Anonymous said...

To further expand on the comments by PAPA, there are too many cases of the accused being forced to take a plea by corrupt prosecutors. The prosecutors will in fact lie, make up evidence or use LEO's who will lie in order to justify an arrest or charge brought against an accused. They do this with the blessing of the taxpayers who elect them to "protect" them and turn a blind eye to the corruption going on under their noses. Add to that, judges who do not bother to determine what sentence is required for a specific alleged crime and it's no wonder so many end up taking a plea deal. They know that the deck is stacked against them and if they don't,they end up serving two to three times as long as they would by not taking the so called plea. Prosecutors are also known for stacking charges in order to get a conviction when they have a weak case. Until there is a complet overhaul of the judicial system in this country, someone who is accused has very little chance of defending themselves against a judicial system run amok.

Phillip Baker said...

On this, PAPA says it all. There's been a lot of attention recently to wrongful convictions involving murder, rape, and other "big" crimes. Yes, there is a systemic problem with DA's chasing trophy convictions in a quest for a judgeship and using lies, coercion, etc to win at any cost. But their big weapon remains overcharging- slapping far greater charges on a defendant than the alleged crime warrants, in order to coerce the defendant to take a plea. Many innocent people, faced with the certainty of long sentences if they lose, will plead guilty out of fear. After all, the only weapon for most ordinary folks ensnared in our justice system is an appointed attorney they "meet and greet" once and then see next at trial . These are just as "wrongful" convictions as those that get the big headlines.

Thomas R. Griffith said...

Hey Grits, anyone starting to notice a trend being set by the State Reps. in the filing of bills' having no real purpose and / or real benefit to the public at large (taxpayers')?

It's as if they are 'not' aware of the fact that their bills will be noticed and if they are, they simply don't give a crap.

This blatant and public act of repaying donors' and / or fulfilling pledges to lobbyist representing special interest groups with bills that Cherry Pick and / or benefit a few, would end up in mass protest if Texas woke the f---k up. zzzzzzz. Thanks.

Thomas R. Griffith said...

(On the heels of those above, allow me to add my documented feelings) As far as Plea Bargaining goes, hopefully HB 166 will lead to the Texas Innocence Commission addressing the elephant in the courtrooms regarding the Act of making deals (TappingOut) vs. Jury Trials to verdict 97% +/- of the time, snaring both the Guilty & Innocent on the taxpayers’ dime?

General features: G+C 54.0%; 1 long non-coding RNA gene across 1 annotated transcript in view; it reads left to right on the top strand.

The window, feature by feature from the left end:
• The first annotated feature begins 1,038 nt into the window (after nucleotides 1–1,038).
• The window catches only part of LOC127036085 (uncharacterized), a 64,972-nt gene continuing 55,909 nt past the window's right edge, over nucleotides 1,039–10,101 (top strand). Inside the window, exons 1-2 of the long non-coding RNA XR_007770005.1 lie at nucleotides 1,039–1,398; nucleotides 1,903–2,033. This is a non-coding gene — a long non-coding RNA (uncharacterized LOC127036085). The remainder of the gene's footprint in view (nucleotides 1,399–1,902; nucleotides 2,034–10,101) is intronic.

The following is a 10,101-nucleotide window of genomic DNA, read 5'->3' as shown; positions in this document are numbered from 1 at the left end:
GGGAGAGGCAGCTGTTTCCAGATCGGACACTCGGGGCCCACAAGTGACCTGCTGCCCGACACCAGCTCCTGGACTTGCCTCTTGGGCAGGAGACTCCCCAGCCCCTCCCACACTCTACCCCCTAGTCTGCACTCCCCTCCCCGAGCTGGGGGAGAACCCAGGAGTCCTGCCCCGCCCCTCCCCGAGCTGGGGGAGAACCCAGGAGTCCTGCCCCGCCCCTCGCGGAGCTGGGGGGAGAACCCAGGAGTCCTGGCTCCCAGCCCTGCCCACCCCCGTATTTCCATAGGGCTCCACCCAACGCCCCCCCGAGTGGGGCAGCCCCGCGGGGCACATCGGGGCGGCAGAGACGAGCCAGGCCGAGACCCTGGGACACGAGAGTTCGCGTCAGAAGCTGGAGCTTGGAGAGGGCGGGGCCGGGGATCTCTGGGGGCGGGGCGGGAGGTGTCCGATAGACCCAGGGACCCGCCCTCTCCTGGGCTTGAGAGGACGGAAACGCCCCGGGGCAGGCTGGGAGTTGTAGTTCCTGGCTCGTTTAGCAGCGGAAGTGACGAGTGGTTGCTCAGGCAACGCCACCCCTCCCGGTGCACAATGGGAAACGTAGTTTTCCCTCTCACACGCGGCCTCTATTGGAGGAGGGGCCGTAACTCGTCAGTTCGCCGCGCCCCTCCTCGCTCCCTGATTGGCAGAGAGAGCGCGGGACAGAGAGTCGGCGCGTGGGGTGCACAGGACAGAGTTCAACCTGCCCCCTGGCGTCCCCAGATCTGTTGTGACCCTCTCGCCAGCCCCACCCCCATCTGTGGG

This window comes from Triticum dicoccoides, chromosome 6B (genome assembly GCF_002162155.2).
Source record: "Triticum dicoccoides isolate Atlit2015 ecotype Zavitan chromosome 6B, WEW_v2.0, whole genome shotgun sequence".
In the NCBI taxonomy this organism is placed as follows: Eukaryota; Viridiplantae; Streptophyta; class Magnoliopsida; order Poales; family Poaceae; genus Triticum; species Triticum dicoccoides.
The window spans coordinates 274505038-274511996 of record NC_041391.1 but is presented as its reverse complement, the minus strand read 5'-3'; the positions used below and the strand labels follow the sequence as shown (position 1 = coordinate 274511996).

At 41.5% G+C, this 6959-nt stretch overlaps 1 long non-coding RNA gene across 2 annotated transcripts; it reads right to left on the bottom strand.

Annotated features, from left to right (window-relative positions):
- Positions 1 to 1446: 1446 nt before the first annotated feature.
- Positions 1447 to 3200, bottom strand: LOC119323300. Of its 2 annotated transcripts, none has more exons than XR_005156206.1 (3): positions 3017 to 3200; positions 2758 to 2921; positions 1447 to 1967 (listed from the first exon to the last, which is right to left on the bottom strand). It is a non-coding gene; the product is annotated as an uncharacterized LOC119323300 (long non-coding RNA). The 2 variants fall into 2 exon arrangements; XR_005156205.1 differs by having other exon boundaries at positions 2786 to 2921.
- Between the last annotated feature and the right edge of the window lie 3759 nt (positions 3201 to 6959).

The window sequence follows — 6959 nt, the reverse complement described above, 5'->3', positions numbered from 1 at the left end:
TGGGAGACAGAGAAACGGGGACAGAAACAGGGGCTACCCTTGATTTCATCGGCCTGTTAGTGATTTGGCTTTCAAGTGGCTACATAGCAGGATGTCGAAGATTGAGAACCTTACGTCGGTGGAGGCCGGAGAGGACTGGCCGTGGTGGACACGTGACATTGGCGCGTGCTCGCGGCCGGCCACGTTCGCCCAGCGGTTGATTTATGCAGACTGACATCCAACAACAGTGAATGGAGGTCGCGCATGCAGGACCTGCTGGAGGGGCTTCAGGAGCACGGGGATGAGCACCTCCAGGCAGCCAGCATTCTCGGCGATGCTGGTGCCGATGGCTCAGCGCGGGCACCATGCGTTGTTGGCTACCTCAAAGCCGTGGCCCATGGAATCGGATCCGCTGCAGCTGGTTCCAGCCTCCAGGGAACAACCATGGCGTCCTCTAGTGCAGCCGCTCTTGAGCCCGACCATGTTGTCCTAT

Using citizens as Juries on the front end, only to let them go, so the Judge can take Defendants into his chambers to sign Plea Bargain papers with the Guilty & Innocent alike, has & will result in more & more folks (generations of humans): refusing to participate in state sanctioned kangaroo courts, loose more faith in the system & seeing no value in voting, in a race to the bottom where State Reps. (Rs’., Ds’., & Is’). actively ignore real opportunities to repair & restore.

*The law abiding anti-crime mined humans will cheer every time the right thing is done, as the Rogue (active & retired) cringe in opposition to holding court utilizing Rules & Codes already in place. Of course we can all go “fly kites” and continue to ignore it. Thanks.

Anonymous said...

@ 8:15, Baker, et al...Just where exactly do you think the prosecutors get the authority to "overcharge," seek stacked sentences and plea bargain? This authority all comes from the Texas Legislature which has historically been tough on crime--establishing new crimes, increasing penalties, creating new enhancements, and so on. Jessica's Law and "three strikes and you're out" are just a couple that come to mind. If you don't think prosecutors should have these tools in their arsenal, change the law. But don't complain when prosecutors are using the law and the leverage given to them by the Legislature. Don't like plea bargaining? Go to trial and let the jury decide. Although in many Texas counties, juries can be a lot more harsh and punitive than prosecutors ever thought about being.

Thomas R. Griffith said...

Some punk whisperd, "Don't like plea bargaining? Go to trial and let the jury decide. Although in many Texas counties, juries can be a lot more harsh and punitive than prosecutors ever thought about being."

Spoken like a true former or active Harris County ADA from the shadows no less and a recognizable speech pattern (et al, don’t complain, change the law, don’t like it) / I.P. address.

For the record ass-hole, consider this when you are handing out free advice from your closet. When I told my FAKE CDL: *I was Not Guilty, *I had a receipt showing exactly where I was, *I had 5 alibis witnesses, was offered a chance to take a polygraph but it wasn't administered, we took it to a felony jury trial 120 days later.

Listen up. On day one. Within seconds of a robbery victim pointing and saying "that's him but his hair is different.", he spent the entire lunch recess trying to convince me to take the plea. He won me over simply by saying these fucked up magic words. "Guilty or Not, you are going to prison just for being arrested on a new unrelated charge while on probation." Adding a cherry on top “it was revoked the very moment of arrest”.

Due to this being verified as a flat out lie, there was no reason to stop a jury trial to drag me into the judge's chambers to sign papers. The probation dept. confirmed it was revoked on the same day he TappedOut & I signed. The taxpayer’s of the “Great State of Confusion” aka: Texas - picked up all of the TAB’s. Next.